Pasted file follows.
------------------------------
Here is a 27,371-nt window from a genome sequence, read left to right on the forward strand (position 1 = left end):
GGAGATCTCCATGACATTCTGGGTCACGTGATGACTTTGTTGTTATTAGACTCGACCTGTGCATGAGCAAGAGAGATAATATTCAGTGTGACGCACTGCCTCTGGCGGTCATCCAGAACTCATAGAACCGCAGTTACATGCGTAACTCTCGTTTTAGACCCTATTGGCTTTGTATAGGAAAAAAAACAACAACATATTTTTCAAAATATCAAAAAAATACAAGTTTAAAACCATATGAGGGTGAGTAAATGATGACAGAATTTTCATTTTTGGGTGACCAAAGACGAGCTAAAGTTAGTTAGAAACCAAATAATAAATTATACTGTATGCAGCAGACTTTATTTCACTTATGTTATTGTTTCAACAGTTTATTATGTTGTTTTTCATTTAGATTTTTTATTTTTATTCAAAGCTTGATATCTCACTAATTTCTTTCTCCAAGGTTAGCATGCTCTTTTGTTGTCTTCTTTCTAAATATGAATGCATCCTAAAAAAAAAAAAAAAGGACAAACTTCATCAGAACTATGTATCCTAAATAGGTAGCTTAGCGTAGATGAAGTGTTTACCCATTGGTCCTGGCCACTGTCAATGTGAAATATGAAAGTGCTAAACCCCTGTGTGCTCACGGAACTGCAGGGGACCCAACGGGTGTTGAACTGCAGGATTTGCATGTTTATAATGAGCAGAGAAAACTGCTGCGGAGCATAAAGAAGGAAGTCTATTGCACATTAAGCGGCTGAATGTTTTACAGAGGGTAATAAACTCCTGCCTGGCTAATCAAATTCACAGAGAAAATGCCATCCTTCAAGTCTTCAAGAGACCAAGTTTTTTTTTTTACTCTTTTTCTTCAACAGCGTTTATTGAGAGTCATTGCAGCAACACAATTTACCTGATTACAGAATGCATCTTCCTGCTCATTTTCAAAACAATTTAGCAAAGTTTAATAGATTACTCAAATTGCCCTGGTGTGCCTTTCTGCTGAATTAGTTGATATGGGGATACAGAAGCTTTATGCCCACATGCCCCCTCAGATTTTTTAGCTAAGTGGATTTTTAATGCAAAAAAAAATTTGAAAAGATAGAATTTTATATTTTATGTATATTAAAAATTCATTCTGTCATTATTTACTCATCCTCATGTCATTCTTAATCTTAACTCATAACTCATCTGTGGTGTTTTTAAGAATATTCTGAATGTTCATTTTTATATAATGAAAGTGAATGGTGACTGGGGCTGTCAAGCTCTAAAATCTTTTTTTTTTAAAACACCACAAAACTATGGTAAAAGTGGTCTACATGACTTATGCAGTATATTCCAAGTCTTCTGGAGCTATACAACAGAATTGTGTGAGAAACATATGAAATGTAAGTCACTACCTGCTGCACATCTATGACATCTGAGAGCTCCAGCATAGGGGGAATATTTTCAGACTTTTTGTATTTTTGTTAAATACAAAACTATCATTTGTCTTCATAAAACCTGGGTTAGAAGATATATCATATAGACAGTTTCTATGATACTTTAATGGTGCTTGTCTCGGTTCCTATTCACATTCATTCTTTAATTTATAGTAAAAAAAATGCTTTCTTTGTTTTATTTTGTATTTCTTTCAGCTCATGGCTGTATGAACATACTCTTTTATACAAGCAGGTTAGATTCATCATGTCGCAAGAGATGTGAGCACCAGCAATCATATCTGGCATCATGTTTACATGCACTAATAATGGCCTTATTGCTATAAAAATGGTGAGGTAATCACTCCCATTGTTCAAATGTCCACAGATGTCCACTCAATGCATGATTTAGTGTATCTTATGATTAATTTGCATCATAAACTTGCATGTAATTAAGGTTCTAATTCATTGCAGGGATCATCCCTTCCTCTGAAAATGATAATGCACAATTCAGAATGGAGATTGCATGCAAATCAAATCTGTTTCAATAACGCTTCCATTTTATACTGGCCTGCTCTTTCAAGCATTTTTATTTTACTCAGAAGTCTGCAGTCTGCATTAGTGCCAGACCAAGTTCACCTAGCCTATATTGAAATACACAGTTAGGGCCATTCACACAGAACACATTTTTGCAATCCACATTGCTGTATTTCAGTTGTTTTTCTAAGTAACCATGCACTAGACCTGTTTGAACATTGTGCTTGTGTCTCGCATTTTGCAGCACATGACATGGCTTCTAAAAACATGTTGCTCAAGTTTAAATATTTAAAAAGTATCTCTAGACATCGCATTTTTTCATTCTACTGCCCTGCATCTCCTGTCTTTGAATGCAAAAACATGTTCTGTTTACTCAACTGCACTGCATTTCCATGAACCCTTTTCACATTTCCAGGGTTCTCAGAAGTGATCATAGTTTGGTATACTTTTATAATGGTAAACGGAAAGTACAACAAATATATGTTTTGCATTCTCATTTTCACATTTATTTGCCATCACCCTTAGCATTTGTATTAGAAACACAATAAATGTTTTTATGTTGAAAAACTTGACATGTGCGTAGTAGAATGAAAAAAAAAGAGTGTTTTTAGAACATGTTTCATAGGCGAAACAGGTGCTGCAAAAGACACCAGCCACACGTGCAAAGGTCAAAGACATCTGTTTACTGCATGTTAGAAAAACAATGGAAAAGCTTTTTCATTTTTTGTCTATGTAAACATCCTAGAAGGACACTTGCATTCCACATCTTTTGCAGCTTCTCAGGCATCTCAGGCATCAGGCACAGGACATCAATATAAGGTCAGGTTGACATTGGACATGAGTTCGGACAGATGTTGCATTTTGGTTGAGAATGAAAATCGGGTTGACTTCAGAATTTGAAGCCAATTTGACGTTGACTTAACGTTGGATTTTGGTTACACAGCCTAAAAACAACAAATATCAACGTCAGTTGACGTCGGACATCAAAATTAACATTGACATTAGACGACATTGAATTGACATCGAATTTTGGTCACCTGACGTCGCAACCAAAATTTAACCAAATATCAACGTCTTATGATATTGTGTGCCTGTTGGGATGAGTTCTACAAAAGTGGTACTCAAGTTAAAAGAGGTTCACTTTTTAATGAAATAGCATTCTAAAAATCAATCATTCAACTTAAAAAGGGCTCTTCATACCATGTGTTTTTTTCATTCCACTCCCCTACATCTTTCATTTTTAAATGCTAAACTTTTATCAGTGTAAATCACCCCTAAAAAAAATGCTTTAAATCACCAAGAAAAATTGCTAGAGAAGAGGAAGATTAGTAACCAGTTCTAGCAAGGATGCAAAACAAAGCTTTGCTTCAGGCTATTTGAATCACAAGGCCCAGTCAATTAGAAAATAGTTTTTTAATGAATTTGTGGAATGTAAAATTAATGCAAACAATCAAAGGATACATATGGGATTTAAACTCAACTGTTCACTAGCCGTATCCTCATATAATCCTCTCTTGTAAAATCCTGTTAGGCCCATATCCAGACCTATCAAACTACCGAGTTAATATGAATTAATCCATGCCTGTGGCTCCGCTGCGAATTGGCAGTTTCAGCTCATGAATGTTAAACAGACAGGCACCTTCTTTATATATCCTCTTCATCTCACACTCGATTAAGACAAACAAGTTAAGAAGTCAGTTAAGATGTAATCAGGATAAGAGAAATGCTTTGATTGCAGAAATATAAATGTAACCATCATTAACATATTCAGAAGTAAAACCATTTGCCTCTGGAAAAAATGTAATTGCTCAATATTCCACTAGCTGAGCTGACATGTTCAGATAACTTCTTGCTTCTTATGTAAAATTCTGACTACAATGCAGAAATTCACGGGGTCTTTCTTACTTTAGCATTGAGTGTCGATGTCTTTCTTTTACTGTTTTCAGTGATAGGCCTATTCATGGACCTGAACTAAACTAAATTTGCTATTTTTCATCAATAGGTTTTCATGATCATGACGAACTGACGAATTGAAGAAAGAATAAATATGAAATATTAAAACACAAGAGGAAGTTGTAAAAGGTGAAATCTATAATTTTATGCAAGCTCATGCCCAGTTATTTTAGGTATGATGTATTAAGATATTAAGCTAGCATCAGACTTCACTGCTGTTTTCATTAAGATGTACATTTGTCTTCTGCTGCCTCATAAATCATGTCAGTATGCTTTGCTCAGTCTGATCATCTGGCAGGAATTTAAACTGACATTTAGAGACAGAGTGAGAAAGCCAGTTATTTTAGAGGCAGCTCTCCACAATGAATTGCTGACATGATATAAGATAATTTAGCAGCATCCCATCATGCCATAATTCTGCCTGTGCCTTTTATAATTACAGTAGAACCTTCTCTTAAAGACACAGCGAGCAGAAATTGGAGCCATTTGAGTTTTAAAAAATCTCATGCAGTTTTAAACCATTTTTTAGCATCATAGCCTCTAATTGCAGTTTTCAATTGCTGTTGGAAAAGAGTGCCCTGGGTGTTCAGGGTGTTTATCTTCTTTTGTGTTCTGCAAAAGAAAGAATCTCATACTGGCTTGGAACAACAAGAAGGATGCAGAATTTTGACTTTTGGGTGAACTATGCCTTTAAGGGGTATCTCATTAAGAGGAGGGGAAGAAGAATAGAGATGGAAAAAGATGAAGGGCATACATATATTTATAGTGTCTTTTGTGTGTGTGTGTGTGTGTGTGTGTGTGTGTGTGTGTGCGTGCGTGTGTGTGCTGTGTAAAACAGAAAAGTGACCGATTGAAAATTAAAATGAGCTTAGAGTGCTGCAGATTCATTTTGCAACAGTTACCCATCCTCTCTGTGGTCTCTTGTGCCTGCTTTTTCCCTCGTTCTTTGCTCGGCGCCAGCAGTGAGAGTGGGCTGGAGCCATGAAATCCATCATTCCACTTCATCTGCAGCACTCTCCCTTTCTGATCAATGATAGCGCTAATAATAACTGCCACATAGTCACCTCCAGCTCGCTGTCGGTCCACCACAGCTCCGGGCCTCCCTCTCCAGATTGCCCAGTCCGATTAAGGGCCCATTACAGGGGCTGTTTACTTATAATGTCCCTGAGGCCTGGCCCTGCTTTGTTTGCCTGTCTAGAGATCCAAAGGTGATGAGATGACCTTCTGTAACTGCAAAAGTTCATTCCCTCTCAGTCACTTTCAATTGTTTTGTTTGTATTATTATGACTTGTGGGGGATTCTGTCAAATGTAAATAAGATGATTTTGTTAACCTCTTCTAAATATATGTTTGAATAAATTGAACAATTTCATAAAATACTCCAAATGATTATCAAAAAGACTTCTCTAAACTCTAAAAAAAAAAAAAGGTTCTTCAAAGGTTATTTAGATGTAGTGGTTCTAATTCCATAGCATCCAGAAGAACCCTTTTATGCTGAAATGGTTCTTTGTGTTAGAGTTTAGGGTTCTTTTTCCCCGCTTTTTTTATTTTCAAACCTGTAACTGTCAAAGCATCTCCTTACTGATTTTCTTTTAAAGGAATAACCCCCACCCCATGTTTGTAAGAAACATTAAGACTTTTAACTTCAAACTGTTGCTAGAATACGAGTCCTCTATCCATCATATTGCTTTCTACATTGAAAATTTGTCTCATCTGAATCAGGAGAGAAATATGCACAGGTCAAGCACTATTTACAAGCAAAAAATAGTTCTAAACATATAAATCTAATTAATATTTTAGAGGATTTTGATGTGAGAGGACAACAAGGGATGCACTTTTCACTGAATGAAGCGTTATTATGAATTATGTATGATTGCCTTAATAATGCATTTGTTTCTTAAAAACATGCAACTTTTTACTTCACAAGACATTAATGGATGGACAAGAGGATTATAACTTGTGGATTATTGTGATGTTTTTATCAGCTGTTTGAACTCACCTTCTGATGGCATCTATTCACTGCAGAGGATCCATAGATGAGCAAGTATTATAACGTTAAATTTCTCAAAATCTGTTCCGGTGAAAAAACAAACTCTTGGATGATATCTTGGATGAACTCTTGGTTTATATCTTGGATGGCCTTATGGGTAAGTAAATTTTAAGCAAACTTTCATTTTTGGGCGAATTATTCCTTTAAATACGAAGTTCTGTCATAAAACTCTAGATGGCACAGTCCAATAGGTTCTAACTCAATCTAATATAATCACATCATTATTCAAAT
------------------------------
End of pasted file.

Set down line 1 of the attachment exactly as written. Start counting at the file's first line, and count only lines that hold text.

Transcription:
Here is a 27,371-nt window from a genome sequence, read left to right on the forward strand (position 1 = left end):